The Legal View
In this Feb. 21, 2012 photo, an orangutan works with an IPAD at Jungle Island in Miami. Experts who work with primates have been using sign language and other methods to communicate with apes for years. But with advancements in tablet computer technology, workers at Jungle Island in Miami are using iPads to better communicate with their orangutans. / AP Photo/J Pat Carter
It's a videotaped confession, actually, only without any of the constitutional trappings which give rise to defenses like coercion or failure to Mirandize. It specifically and expressly links bin Laden to the planning of and preparation for the crime and it shows he clearly had advanced knowledge of it. It also demonstrates that a vast conspiracy was at work and the hair on the back of the neck of any potential juror in America will rise during those periods when bin Laden giggles about the attack and the casualty count.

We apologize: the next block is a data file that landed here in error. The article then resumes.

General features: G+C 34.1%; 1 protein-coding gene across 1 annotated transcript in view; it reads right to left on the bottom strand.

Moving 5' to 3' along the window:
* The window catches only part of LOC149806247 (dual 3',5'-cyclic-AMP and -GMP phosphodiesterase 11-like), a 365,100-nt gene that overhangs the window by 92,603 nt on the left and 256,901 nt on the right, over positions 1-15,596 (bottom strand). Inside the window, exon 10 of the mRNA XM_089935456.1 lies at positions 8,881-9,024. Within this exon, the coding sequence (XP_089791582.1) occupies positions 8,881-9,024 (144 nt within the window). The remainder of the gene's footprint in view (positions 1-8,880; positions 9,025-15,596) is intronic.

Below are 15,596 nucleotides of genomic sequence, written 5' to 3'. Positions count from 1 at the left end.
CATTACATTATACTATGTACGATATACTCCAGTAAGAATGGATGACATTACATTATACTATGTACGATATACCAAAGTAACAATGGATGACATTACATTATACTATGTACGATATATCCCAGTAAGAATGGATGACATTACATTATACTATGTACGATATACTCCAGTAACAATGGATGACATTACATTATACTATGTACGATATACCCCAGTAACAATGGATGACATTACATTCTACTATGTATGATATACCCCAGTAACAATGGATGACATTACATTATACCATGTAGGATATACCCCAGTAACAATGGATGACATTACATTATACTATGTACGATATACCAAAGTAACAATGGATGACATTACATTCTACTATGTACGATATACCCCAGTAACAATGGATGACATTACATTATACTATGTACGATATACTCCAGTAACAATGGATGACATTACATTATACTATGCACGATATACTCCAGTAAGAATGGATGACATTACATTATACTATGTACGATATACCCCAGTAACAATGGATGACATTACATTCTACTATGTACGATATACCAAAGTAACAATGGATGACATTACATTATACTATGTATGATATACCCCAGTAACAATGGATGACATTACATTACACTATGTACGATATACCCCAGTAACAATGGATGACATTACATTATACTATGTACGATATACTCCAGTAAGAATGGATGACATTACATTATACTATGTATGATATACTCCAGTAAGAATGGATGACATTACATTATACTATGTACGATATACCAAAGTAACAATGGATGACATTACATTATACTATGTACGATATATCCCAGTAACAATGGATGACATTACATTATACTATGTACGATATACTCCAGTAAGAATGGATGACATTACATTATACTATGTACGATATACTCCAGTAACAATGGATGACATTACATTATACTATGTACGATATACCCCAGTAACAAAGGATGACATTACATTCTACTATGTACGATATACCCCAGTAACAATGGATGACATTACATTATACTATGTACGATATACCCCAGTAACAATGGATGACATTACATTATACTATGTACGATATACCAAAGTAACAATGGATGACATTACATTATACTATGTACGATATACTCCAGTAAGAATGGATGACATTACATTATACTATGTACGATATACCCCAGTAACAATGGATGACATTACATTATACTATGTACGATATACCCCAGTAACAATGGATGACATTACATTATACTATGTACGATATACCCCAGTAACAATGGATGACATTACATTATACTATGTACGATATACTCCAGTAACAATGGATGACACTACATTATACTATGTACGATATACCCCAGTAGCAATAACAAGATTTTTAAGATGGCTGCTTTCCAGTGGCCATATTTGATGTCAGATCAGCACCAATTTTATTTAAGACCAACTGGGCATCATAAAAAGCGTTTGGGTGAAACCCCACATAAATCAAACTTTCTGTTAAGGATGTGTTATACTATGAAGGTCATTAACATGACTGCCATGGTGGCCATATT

But the same components that make it free from some legal challenges give rise to many, many others. Rather than debate how devastating the tape would be at trial, then, the real debate ought to center over whether and to what extent judges would allow the tape into evidence in the first place in any criminal trial of bin Laden or his co-conspirators?
Right now, that question cannot be answered. We simply don't know enough about the circumstances in which the tape was acquired by the US military.
But what we do know led several prosecutors and defense attorneys Thursday afternoon to agree that it will be very difficult, but not impossible, for the feds to get the contents of the tape before a jury.